lazy val optimizes the computation process. In the example, we can observe that we have wasted our map operations (CPU computations) which are very costly when dealing with more extensive and more complex code.

So here, lazy evaluations help us optimize the process by evaluating the expression only when needed, avoiding unnecessary computations.

Apace Spark, a Big Data framework, exploits this functionality a lot as it deals with a very massive amount of data. lazy val also gives access to the infinite data structure.

Disadvantages of Using lazy val in Scala

Despite its advantages, it has some disadvantages, so it has to be used with caution.

lazy val might lead to a deadlock when dealing with multiple threads.

Example code:

import scala.concurrent._
import scala.concurrent.duration.DurationInt

object myFirstObj {
    lazy val initialState = 50
    lazy val start = mySecondObj.initialState

object mySecondObj {
    lazy val initialState = myFirstObj.initialState

object workspace extends App {
    def run = {
        val result = Future.sequence(Seq(Future {
        Future {
        Await.result(result, 20.second)


Exception in thread "main" java.util.concurrent.TimeoutException: Future timed out after [20 seconds]
    at scala.concurrent.impl.Promise$DefaultPromise.tryAwait0(Promise.scala:248)
    at scala.concurrent.impl.Promise$DefaultPromise.result(Promise.scala:261)
    at scala.concurrent.Await$.$anonfun$result$1(package.scala:201)
    at scala.concurrent.BlockContext$DefaultBlockContext$.blockOn(BlockContext.scala:62)
    at scala.concurrent.Await$.result(package.scala:124)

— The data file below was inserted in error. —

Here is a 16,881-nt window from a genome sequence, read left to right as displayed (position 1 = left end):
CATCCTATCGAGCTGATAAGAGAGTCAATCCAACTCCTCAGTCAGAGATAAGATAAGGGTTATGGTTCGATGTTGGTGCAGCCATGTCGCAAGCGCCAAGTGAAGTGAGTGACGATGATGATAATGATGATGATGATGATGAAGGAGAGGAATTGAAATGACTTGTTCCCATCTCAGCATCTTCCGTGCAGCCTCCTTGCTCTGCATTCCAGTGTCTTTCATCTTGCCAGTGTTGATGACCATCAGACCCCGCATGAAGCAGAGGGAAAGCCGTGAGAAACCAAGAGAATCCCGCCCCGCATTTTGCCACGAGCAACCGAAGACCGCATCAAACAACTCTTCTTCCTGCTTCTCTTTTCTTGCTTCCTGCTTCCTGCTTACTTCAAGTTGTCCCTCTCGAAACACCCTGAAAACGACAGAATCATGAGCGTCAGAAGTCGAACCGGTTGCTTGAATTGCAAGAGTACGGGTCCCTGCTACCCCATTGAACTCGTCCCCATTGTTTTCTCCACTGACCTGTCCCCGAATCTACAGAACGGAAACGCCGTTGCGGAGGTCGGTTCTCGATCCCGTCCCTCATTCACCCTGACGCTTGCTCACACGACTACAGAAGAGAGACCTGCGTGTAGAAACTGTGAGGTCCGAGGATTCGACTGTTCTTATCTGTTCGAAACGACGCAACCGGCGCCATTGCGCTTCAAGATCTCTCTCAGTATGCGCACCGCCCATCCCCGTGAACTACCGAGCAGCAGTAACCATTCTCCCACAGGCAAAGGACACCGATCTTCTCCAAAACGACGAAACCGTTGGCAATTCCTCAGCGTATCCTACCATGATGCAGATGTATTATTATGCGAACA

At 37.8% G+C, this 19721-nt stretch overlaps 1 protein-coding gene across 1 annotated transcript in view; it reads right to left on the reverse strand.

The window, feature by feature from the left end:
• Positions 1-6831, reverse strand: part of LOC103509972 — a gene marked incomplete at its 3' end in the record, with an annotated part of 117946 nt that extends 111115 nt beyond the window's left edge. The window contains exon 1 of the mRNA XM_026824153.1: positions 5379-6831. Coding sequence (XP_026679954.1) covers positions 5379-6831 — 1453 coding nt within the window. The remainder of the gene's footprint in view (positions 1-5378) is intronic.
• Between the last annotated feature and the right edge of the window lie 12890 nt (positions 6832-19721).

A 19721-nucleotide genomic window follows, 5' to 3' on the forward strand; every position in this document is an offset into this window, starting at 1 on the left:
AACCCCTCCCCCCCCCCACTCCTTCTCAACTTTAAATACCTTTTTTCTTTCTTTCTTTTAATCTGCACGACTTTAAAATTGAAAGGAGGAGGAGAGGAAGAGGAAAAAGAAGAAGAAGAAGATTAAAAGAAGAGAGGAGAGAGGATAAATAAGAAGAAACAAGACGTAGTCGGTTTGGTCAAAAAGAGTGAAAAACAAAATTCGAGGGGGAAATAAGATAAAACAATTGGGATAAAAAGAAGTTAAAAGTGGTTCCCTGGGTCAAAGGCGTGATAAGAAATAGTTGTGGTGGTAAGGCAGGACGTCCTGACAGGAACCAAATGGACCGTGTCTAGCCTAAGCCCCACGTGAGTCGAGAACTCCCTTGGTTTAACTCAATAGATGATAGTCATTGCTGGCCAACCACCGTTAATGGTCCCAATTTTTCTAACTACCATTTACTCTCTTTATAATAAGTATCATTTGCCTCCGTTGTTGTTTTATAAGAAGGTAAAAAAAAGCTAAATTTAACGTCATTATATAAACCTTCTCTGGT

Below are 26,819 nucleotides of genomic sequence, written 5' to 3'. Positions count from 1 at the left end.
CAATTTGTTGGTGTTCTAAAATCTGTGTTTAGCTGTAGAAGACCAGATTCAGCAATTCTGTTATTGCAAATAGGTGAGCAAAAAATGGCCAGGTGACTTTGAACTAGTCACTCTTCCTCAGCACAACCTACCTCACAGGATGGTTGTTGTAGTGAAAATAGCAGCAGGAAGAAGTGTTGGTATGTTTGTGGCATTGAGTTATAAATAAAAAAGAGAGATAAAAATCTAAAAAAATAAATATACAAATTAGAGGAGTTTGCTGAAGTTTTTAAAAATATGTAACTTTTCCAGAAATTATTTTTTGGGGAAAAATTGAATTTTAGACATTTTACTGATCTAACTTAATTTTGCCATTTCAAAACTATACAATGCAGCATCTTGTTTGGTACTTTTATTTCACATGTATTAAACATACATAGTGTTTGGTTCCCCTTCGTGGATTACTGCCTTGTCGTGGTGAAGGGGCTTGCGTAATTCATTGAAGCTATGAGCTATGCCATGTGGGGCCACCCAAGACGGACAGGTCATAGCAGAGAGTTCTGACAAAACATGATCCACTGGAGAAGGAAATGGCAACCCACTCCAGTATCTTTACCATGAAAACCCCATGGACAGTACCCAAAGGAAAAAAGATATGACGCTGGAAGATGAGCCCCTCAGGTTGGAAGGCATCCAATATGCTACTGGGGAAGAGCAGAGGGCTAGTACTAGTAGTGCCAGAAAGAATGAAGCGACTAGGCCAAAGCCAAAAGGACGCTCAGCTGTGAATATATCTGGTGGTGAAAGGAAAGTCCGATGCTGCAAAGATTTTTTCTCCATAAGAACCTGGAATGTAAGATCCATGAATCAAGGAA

at workspace$.run(workspace.scala:23)
    at workspace$.delayedEndpoint$workspace$1(workspace.scala:25)
    at workspace$delayedInit$body.apply(workspace.scala:14)
    at scala.Function0.apply$mcV$sp(Function0.scala:39)
    at scala.Function0.apply$mcV$sp$(Function0.scala:39)
    at scala.runtime.AbstractFunction0.apply$mcV$sp(AbstractFunction0.scala:17)
    at scala.App.$anonfun$main$1(App.scala:76)
    at scala.App.$anonfun$main$1$adapted(App.scala:76)
    at scala.collection.IterableOnceOps.foreach(IterableOnce.scala:563)
    at scala.collection.IterableOnceOps.foreach$(IterableOnce.scala:561)
    at scala.collection.AbstractIterable.foreach(Iterable.scala:926)
    at scala.App.main(App.scala:76)
    at scala.App.main$(App.scala:74)
    at workspace$.main(workspace.scala:14)
    at workspace.main(workspace.scala)

We can see that we get a time-out exception here. The Future initializes myFirstObj, and the instance of FirstObj internally tries to initialize SecondObj.

Also, the Future at the next step tries to initialize the mySecondObj. This leads to a potential deadlock situation.

Moreover, the space complexity of the program may increase as we might have to store/cache a lot of expressions. Debugging could become tricky here as the programmer has no control over program execution.

Author: Suraj P
Suraj P avatar Suraj P avatar

A technophile and a Big Data developer by passion. Loves developing advance C++ and Java applications in free time works as SME at Chegg where I help students with there doubts and assignments in the field of Computer Science.